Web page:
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Criminology Skills

Criminology Skills (3rd edn)

Emily Finch and Stefan Fafinski
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date: 30 June 2022

p. 1Introductionlocked

p. 1Introductionlocked

  • Emily Finch
  •  and Stefan Fafinski

Abstract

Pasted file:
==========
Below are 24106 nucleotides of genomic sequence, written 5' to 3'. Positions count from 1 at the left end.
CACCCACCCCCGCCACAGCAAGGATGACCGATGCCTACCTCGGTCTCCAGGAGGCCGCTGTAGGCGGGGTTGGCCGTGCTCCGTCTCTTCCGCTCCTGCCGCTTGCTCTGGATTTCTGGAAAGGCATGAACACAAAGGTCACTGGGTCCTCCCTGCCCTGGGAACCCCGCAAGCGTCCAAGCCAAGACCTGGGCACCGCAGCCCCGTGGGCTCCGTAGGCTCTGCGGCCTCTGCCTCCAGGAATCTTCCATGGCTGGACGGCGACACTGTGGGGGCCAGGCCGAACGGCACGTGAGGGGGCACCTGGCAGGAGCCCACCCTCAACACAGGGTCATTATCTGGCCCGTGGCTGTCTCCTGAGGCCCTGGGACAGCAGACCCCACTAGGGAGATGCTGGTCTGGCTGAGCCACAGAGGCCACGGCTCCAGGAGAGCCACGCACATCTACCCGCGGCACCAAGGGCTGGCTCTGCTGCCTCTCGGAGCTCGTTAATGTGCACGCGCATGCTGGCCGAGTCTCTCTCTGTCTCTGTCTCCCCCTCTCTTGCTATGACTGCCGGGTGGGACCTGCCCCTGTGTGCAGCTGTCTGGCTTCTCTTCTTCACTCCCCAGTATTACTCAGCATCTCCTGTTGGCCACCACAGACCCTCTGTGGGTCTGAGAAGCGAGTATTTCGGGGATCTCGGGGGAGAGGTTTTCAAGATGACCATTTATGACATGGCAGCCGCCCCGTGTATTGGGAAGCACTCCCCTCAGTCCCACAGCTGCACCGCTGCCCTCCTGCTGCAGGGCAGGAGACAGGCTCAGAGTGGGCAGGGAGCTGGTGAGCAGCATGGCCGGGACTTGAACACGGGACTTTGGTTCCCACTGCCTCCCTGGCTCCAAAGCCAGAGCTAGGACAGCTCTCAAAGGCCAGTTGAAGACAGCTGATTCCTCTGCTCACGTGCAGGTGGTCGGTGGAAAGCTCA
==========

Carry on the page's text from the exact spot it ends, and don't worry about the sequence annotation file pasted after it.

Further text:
The cover of this book features an open penknife with an impressive range of attachments, set against a bright yellow background. So why did we pick this as the image to capture what we think Criminology Skills is all about? Without turning this into a media studies lesson, the cover says several things to us. First, by its very nature, much crime is hidden. Criminals tend not to want their activities to be made public. Criminology aims to bring criminality into the light: to explore issues such as why people start to offend, the causes and consequences of crime, methods of crime prevention, public perceptions and reactions to crime, measuring and quantifying crime, how the criminal justice system, the police, the courts, the probation and prison service, should deal with offenders, and methods that the state uses, especially the criminal law, in response to crime. Secondly, a penknife is quite capable of causing harm: stabbing or merely cutting someone with a knife could give rise to criminal liability for a range of different offences. Simply waving it at someone could be criminal. What about possession of the penknife in a public place? Or selling one to someone under the age of 16? Is it an offensive weapon or a weapon of offence? These have distinct meanings in the criminal law of England and Wales. Knife crime is a topic that is always of concern in the media. Thirdly, and perhaps, most importantly, a penknife contains a whole selection of different tools that can be used in different situations to make life easier. Several years ago, one of us was asked the question: ‘Why do you make such a fuss about skills? These students are at university. They ought to know how to study by now.’ Our answer is that, yes, perhaps students ...

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